Even with high-profile competitors like Genuine Risk, Morning Glory, Pyewacket, Windquest and Magnitude 80 with professional crews at the top end, the 2005 fleet is heavily weighted toward smaller boats of weekend sailors who comprise more than half the fleet. Those include 14 Cal 40s marking the 40th anniversary of their breakthrough debut in the race with competitors ranging from circumnavigator Mark SCHRADER and Sally Lindsay HONEY's talented all woman crew to Lloyd SELLINGER's team of veterans all over age 65.
The entries represent nine countries, matching the record set in 2003.
All want to be part of the historic Centennial Transpac, which as centrepiece of Long Beach's Sea Festival will have a rousing send off from its new pre race Transpac Village home in downtown Rainbow Harbour, as well as the traditional individual aloha welcomes for all the boats in Waikiki.
The smaller boats will start on 11 July off the Palos Verdes Peninsula. Next on 15 July will come the middle classes and then the big boats on Sunday 17 July, sending the fastest in pursuit of the 'Barn Door' trophy for the fastest elapsed time and, if conditions are favourable, the monohull record of 7 days, 11 hours, 41 minutes and 27 seconds set by Roy E. DISNEY's former Pyewacket in 1999.
That record has never seemed so much in jeopardy. The race will mark the Transpac debut of the fastest boats ever to sail the race: the maxZ86s Pyewacket, Hasso PLATTNER's Morning Glory and Dick and Doug Devos's Windquest, plus Randall PITTMAN's Dubois 90, Genuine Risk, and Doug BAKER's Andrews 80, Magnitude 80. Although Windquest, with its slightly older technology, and the smaller Magnitude 80 will rate slightly slower, all are considered to be as much as a day faster than the record with similar conditions.
Genuine Risk is slightly longer and thereby faster than all but will power down to meet the special Transpac rating established earlier at the maxZ86 level. As configurations stand now, for purposes of corrected handicap time contention, Morning Glory is the scratch boat and will owe Genuine Risk one one-hundredth of a second per mile, only 23 seconds for the race. Pyewacket gets 92 seconds, and if it comes down to that it will be the wildest finish in race history.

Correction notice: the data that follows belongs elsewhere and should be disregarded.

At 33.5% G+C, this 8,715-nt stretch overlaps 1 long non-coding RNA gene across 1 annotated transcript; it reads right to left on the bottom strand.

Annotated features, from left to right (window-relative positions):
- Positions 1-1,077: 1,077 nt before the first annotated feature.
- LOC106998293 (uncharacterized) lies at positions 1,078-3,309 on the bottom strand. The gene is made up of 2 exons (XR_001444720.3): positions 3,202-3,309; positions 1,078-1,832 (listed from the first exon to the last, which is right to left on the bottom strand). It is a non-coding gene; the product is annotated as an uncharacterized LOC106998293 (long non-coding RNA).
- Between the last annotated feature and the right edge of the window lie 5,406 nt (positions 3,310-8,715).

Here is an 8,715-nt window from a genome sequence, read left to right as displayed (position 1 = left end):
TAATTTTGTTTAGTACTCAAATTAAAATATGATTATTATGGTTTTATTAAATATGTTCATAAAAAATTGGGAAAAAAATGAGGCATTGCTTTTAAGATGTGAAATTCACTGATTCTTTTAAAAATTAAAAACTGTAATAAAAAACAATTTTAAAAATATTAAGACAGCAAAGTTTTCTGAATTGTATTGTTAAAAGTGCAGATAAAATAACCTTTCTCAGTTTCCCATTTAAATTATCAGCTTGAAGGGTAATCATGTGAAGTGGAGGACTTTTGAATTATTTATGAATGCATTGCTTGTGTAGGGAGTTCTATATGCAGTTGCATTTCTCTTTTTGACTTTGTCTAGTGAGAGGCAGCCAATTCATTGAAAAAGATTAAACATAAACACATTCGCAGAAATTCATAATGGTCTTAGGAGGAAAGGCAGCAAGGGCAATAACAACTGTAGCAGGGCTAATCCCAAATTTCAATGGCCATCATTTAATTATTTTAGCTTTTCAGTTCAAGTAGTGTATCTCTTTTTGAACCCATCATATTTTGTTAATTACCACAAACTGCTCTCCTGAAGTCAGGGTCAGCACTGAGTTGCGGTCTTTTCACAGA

The race also marks a change of pace for Philippe KAHN. His Pegasus maxi sleds were first to finish in the last two races, but this time he cares little about Barn Doors. With a new boat, KAHN will be the newest member of the Transpac 52 group, joining Charles BURNETT's Braveheart, Roger STURGEON's Rosebud and Fred DETWILER's Trader as representatives of that fast growing international class.
'Our team wanted to do something new and exciting,' KAHN said. 'The Transpac 52 class is pretty much level racing, so we will have four equally matched and identical boats racing to Honolulu. Then we'll race the Waikiki offshore series and the San Francisco Big Boat Series.'
'My prediction is that the Transpac 52 is the class for the next decade. When it comes to rating and performance these new smaller boats are similar to the classic Santa Cruz 70s. This is exciting because all these boats can basically compete boat for boat. However, you must remember that we have a brand new boat, so it will take us a bit to be competitive. I think that there are many other Transpac entries with a much greater chance at the overall trophy, which is really the most prestigious trophy of all.'
All 76 boats are eligible for the Governor of Hawaii and King Kalakaua trophies for first overall on corrected handicap time. Although ratings and class breaks are not yet announced, the smaller boats have gained leverage with the rating distance raised to 2,300 miles for this race, giving them a longer track to collect precious seconds owed them by bigger boats.
The former include the Cal 40s whose class predecessors won overall in 1965, 1967 and 1969, and seven J Boats. Psyche, Don SALISBURY's winning Cal 40 in 1965, is returning for the first time under her new owner, Steve CALHOUN. Two J/35s will compete among seven double-handed entries. One will be Transpac's first women's double-hander: Charmed Life, a Catalina 470 sailed by Patricia GARFIELD and Diane MURRAY.
Then there is the Aloha class for boats with heavier displacement or less race-rated technology. One is the 76th and final entry, Cesar DE SARACHO's new Jeanneau 54, Enchilado, from Mazatlan, one of three Mexican entries. DE SARACHO, 67, a retired tomato grower, will sail with Maria TERESA, his wife of 42 years, and their three grown children Cesar Jr., Ricardo and Anna Lucia.
'I've been thinking of doing it for years,' said DE SARACHO, a veteran racer in Mexico. 'The whole family wanted to do it.'
They almost waited too long. DE SARACHO had just taken delivery of the boat late last month when he phoned Robbie HAINES, the Transpac representative for San Diego, and said, 'I want to do the race . . . how do I do it?'
'Do you know the deadline is a week away?' HAINES replied.
With HAINES' help, DE SARACHO got his paperwork in order just in time.